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Miguel Zenón: Típico (Miel)

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Miguel Zenón: Típico
Miguel Zenón: Típico

Típico is a welcome showcase for Miguel Zenón’s longstanding, yeoman quartet. Venezuelan pianist Luis Perdomo and Austrian bassist Hans Glawischnig have been onboard since the Puerto Rican alto saxophonist debuted with Looking Forward in 2002. Puerto Rican drummer Henry Cole replaced Antonio Sanchez shortly after the release of Jíbaro in 2005. As Zenón evolved into a compelling conceptualist, earning a Guggenheim Fellowship and a MacArthur Fellowship to help explore his musical heritage and the nuances of Latin identity in the U.S., he built out from this core ensemble, which remained a dynamic, flexible foil for his projects. Típico reverts the focus back to the quartet, and shorn of any sidemen or abiding thematic adornment, the distinctive character, energy and joy of their interaction—their sheer jazz—is spectacular.

The quartet is traditional in the sense that Zenón and Perdomo are the alpha and beta soloists while the rhythm section mostly lays the foundation. But Zenón helps emphasize the group’s unique lineage and personality by using folkloric Latin rhythms, melodies and harmonic cadences, especially on the title song and “Ciclo,” tracks three and four, which invigorate both the meat and the zest of their bristling postbop. They are preceded by the opener, “Academia,” which is built around the exercises Zenón developed for his private students at the New England Conservatory, but bears the giddiness of his own youthful scholarship as he reminds us that the alto is the roadster of reed phrase-making in his hands. That is followed by “Cantor,” with knotty time signatures in tribute to Zenón’s friend and collaborator, the pianist Guillermo Klein. No other quartet could pull off this particular four-song intro with such resplendent aplomb.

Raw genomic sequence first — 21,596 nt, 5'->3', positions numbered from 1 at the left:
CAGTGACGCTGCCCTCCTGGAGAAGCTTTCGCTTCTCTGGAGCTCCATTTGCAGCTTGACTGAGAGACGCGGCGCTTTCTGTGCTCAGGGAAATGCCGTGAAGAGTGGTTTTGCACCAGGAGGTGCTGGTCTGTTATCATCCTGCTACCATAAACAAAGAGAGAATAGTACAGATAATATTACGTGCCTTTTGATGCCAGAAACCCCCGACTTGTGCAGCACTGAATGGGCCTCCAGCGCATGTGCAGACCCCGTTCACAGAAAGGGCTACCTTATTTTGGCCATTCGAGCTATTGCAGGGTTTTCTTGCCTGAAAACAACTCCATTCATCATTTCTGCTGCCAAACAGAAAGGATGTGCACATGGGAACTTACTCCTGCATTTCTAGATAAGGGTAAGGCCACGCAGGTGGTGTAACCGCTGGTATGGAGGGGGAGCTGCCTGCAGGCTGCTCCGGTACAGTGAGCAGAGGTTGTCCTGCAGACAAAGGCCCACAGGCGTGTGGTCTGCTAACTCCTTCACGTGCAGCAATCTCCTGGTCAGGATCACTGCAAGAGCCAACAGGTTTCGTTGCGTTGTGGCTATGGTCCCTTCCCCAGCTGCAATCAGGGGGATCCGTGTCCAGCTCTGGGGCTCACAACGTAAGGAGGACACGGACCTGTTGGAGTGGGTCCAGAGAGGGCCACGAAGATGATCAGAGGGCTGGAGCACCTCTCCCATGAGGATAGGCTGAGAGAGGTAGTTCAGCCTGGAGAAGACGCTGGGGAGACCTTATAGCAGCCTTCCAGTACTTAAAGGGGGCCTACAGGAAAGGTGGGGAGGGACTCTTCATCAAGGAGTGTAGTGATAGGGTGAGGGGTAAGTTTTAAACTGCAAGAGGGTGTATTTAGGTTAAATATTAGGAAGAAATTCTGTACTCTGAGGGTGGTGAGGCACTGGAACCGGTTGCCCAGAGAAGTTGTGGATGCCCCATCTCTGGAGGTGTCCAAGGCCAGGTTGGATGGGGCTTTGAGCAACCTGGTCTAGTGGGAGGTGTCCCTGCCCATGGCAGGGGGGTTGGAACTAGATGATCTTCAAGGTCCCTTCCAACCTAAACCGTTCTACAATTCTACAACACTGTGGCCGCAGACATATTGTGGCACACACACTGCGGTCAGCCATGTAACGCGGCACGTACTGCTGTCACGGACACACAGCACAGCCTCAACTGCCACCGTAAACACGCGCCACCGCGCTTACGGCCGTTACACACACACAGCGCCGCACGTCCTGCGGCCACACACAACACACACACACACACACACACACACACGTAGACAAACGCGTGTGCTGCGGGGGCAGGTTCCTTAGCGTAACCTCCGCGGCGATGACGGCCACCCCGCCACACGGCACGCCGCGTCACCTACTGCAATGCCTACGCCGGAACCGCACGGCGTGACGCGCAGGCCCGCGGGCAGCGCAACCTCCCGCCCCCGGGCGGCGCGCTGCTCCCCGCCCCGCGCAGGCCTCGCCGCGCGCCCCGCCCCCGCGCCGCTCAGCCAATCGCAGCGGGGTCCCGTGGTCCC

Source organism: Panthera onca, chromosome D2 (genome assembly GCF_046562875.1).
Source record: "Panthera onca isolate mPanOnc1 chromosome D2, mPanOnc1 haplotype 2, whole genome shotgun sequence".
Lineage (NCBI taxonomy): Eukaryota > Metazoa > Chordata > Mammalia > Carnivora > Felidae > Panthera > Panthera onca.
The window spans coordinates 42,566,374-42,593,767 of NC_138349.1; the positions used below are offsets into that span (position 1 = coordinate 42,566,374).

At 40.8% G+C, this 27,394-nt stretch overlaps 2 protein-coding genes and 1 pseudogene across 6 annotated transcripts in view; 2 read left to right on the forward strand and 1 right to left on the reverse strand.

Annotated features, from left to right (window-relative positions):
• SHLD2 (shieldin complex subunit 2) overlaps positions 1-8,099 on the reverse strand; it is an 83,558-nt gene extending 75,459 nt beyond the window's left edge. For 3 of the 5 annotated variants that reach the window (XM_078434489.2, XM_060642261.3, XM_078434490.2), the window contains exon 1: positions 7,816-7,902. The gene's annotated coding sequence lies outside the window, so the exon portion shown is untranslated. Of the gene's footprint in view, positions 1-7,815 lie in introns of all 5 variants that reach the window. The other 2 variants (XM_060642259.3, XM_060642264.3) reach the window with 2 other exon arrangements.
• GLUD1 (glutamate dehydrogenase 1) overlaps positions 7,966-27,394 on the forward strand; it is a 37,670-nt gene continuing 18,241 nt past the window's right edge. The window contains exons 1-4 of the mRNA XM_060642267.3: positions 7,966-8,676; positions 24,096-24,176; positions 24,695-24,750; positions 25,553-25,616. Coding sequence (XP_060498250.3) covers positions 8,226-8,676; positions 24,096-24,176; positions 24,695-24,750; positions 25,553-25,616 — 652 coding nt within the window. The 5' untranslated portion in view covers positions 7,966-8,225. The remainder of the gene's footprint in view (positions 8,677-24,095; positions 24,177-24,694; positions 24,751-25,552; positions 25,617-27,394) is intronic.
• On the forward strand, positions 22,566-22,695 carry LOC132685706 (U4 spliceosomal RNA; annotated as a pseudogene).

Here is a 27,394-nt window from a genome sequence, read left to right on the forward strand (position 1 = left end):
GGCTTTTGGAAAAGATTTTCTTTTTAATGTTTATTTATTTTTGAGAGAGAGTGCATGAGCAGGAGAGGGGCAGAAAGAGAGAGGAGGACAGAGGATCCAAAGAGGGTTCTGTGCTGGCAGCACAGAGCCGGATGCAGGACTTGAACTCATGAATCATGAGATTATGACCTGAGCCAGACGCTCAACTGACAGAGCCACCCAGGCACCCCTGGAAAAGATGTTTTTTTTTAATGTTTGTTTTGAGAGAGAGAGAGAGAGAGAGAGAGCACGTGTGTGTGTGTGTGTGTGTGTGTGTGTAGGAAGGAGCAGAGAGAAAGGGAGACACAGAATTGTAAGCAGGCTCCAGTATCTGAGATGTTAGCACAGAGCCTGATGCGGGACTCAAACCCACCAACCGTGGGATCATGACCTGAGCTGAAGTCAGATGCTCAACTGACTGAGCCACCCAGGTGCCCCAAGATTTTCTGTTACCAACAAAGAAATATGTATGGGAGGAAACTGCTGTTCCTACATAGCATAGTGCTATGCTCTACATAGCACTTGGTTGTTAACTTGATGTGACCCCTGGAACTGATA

After a heartfelt ode to Zenón’s daughter (“Sangre Di Me Sangre,” a delightful contrast of Zenón’s buffered horn and Glawischnig’s woody bass), the final three songs are constructed upon phrases from each of the three cohorts who caught Zenón’s ear in recent years. The best of these is “Entre Las Raices,” kicked off by Perdomo’s scurrying notes and diffusing into some uncharacteristic but gloriously adept “outside” interplay. Típico eschews grand themes for ensemble intimacy, but Zenón’s latest triumph is no less resonant.

Originally Published